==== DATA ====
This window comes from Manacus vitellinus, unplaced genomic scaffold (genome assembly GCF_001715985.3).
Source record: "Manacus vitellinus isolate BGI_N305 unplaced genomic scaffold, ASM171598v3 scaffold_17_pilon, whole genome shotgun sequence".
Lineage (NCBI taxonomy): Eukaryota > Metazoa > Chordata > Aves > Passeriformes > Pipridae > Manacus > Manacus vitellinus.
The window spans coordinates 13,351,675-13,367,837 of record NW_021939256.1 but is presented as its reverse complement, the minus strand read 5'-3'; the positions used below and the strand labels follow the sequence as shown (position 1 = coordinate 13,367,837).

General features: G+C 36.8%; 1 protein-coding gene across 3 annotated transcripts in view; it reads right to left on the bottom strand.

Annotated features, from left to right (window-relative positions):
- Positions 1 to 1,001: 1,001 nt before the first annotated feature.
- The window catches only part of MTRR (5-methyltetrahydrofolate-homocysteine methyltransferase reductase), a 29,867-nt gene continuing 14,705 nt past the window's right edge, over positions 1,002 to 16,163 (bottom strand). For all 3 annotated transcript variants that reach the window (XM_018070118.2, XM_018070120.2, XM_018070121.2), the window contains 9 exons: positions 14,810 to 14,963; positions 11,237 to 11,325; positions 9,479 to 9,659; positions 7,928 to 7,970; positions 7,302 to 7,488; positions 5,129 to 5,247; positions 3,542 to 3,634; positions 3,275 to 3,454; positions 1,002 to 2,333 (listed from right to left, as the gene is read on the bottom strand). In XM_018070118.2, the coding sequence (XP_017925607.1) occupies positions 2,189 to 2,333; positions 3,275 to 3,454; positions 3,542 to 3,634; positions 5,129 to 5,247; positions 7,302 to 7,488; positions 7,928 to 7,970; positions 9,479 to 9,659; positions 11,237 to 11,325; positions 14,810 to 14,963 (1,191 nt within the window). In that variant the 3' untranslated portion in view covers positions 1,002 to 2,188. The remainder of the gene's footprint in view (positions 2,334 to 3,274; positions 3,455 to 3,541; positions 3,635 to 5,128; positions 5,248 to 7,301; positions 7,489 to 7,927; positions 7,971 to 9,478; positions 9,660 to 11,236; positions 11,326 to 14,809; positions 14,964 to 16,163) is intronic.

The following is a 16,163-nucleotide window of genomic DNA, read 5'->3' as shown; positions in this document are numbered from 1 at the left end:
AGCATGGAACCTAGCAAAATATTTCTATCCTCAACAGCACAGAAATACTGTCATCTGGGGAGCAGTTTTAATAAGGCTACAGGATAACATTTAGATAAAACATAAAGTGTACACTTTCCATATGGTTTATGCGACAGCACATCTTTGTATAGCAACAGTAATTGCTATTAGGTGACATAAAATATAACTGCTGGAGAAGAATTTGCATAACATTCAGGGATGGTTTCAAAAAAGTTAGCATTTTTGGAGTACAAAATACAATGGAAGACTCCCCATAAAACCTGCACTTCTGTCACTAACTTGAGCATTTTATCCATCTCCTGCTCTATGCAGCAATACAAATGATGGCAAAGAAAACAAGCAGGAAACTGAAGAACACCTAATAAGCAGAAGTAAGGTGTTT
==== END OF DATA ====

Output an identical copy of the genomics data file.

This window comes from Manacus vitellinus, unplaced genomic scaffold (genome assembly GCF_001715985.3).
Source record: "Manacus vitellinus isolate BGI_N305 unplaced genomic scaffold, ASM171598v3 scaffold_17_pilon, whole genome shotgun sequence".
Lineage (NCBI taxonomy): Eukaryota > Metazoa > Chordata > Aves > Passeriformes > Pipridae > Manacus > Manacus vitellinus.
The window spans coordinates 13,351,675-13,367,837 of record NW_021939256.1 but is presented as its reverse complement, the minus strand read 5'-3'; the positions used below and the strand labels follow the sequence as shown (position 1 = coordinate 13,367,837).

General features: G+C 36.8%; 1 protein-coding gene across 3 annotated transcripts in view; it reads right to left on the bottom strand.

Annotated features, from left to right (window-relative positions):
- Positions 1 to 1,001: 1,001 nt before the first annotated feature.
- The window catches only part of MTRR (5-methyltetrahydrofolate-homocysteine methyltransferase reductase), a 29,867-nt gene continuing 14,705 nt past the window's right edge, over positions 1,002 to 16,163 (bottom strand). For all 3 annotated transcript variants that reach the window (XM_018070118.2, XM_018070120.2, XM_018070121.2), the window contains 9 exons: positions 14,810 to 14,963; positions 11,237 to 11,325; positions 9,479 to 9,659; positions 7,928 to 7,970; positions 7,302 to 7,488; positions 5,129 to 5,247; positions 3,542 to 3,634; positions 3,275 to 3,454; positions 1,002 to 2,333 (listed from right to left, as the gene is read on the bottom strand). In XM_018070118.2, the coding sequence (XP_017925607.1) occupies positions 2,189 to 2,333; positions 3,275 to 3,454; positions 3,542 to 3,634; positions 5,129 to 5,247; positions 7,302 to 7,488; positions 7,928 to 7,970; positions 9,479 to 9,659; positions 11,237 to 11,325; positions 14,810 to 14,963 (1,191 nt within the window). In that variant the 3' untranslated portion in view covers positions 1,002 to 2,188. The remainder of the gene's footprint in view (positions 2,334 to 3,274; positions 3,455 to 3,541; positions 3,635 to 5,128; positions 5,248 to 7,301; positions 7,489 to 7,927; positions 7,971 to 9,478; positions 9,660 to 11,236; positions 11,326 to 14,809; positions 14,964 to 16,163) is intronic.

The following is a 16,163-nucleotide window of genomic DNA, read 5'->3' as shown; positions in this document are numbered from 1 at the left end:
AGCATGGAACCTAGCAAAATATTTCTATCCTCAACAGCACAGAAATACTGTCATCTGGGGAGCAGTTTTAATAAGGCTACAGGATAACATTTAGATAAAACATAAAGTGTACACTTTCCATATGGTTTATGCGACAGCACATCTTTGTATAGCAACAGTAATTGCTATTAGGTGACATAAAATATAACTGCTGGAGAAGAATTTGCATAACATTCAGGGATGGTTTCAAAAAAGTTAGCATTTTTGGAGTACAAAATACAATGGAAGACTCCCCATAAAACCTGCACTTCTGTCACTAACTTGAGCATTTTATCCATCTCCTGCTCTATGCAGCAATACAAATGATGGCAAAGAAAACAAGCAGGAAACTGAAGAACACCTAATAAGCAGAAGTAAGGTGTTT